Red Hat Data Grid is an in-memory, distributed, NoSQL datastore solution. With it, your applications can access, process, and analyze data at in-memory speed to deliver a superior user experience. In-memory Data Grid has a variety of use cases in today’s environment, such as fast data access for low-latency apps, storing objects (NoSQL) in a datastore, achieving linear scalability with data distribution/partitioning, and data high-availability across geographies, among many others. With containers getting more attention, the need to have Data Grid running on a container platform like OpenShift is clear, and we are seeing more and more customers aligning their architecture with a datastore running natively on a container platform.
In this article, I will talk about multiple layers of security available while deploying Data Grid on OpenShift. The layers of security offer a combination of security measures provided by Data Grid as well as by OpenShift/Kubernetes.
Continue reading “Five layers of security for Red Hat Data Grid on OpenShift”
In a software world where each day is more hostile than the previous one, security matters and developers are coping with more and more non-functional requirements about security. The most common ones are the “OWASP Top 10”: the ten security risks that every developer should know. There are many more security risks you should care about, but those ten risks are the ones having the most impact on the security of your software. Among them are authentication and access control.
The good news is that authentication and access control are now commodities in the open source world, thanks to Red Hat Single Sign-On Red Hat Single Sign-On is an access management tool that takes care of the details of most authentication protocols such as SAML, OAuth, and OpenID Connect; user consent with UMA; and even access control. It is easy to use, is very well-documented, and has a very active community: Keycloak.
This article describes how to download and install Red Hat Single Sign-On for no cost.
Continue reading “Red Hat Single Sign-On: Give it a try for no cost!”
The Annobin plugin for GCC stores extra information inside binary files as they are compiled. Examining this information used to be performed by a set of shell scripts, but that has now changed and a new program—annocheck—has been written to do the job. The advantage of the program is that it is faster and more flexible than the scripts, and it does not rely upon other utilities to actually peer inside the binaries.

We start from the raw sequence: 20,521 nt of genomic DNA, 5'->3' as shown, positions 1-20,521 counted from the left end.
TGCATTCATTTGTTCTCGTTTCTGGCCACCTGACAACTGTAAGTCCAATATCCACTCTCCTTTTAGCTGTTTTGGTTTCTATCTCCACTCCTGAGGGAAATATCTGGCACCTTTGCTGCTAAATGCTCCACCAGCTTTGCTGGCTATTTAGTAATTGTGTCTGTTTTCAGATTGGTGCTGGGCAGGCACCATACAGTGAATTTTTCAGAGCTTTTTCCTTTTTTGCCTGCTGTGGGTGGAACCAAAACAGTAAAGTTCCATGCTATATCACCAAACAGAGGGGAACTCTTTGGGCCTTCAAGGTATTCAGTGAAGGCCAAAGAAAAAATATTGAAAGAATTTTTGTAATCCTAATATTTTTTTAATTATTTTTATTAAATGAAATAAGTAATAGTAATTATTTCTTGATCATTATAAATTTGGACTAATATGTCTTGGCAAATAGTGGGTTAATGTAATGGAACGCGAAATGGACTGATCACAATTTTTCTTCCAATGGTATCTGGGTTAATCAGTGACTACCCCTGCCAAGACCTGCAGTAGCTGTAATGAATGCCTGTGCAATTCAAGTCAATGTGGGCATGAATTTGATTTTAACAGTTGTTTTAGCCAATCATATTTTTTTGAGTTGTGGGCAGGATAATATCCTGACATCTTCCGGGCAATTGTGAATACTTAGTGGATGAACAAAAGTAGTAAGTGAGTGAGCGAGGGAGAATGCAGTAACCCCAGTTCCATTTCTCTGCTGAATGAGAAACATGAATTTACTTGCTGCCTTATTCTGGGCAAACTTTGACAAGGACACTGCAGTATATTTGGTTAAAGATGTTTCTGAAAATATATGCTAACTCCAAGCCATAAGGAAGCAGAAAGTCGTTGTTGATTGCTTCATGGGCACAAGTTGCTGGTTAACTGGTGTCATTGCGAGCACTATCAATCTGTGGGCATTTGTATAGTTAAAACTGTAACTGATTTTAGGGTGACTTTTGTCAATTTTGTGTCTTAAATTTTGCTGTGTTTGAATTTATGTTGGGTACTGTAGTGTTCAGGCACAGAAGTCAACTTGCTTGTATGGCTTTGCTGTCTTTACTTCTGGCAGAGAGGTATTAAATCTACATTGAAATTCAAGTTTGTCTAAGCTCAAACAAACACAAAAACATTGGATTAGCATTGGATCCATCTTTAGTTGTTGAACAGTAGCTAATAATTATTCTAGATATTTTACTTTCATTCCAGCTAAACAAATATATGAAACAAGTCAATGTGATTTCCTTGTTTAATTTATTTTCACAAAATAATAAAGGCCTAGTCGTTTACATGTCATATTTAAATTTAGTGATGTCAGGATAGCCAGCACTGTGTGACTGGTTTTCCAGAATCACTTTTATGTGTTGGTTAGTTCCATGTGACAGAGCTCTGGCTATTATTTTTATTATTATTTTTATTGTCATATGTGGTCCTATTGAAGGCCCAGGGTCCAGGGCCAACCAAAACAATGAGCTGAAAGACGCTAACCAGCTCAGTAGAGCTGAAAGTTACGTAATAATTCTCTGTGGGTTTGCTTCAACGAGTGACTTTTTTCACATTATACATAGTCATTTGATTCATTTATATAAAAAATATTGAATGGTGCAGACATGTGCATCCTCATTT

This article is about the annocheck program: how to use it, how it works, and how to extend it. The program’s main purpose is to examine how a binary was built and to check that it has all of the appropriate security hardening features enabled. But that is not its only use. It also has several other modes that perform different kinds of examination of binary files.
Another feature of annocheck is that it was designed to be easily extensible. It provides a framework for dissecting binary files and a set of utilities to help with this examination. It also knows how to handle archives, RPMs, and directories, presenting the contents of these to each tool as a series of ordinary files. Thus, tools need only worry about the specific tasks they want to carry out.
Continue reading “Annocheck: Examining the contents of binary files”
We often use
ssh-copy-id to copy ssh keys from our local Linux computers to RHEL servers in order to connect without typing in a password. This is not only for convenience; it enables you to script and automate tasks that involve remote machines. Also, using ssh keys correctly is considered a best practice. If you are conditioned to respond with your password every time you are prompted, you might not notice a prompt that isn’t legitimate (for example, spoofed).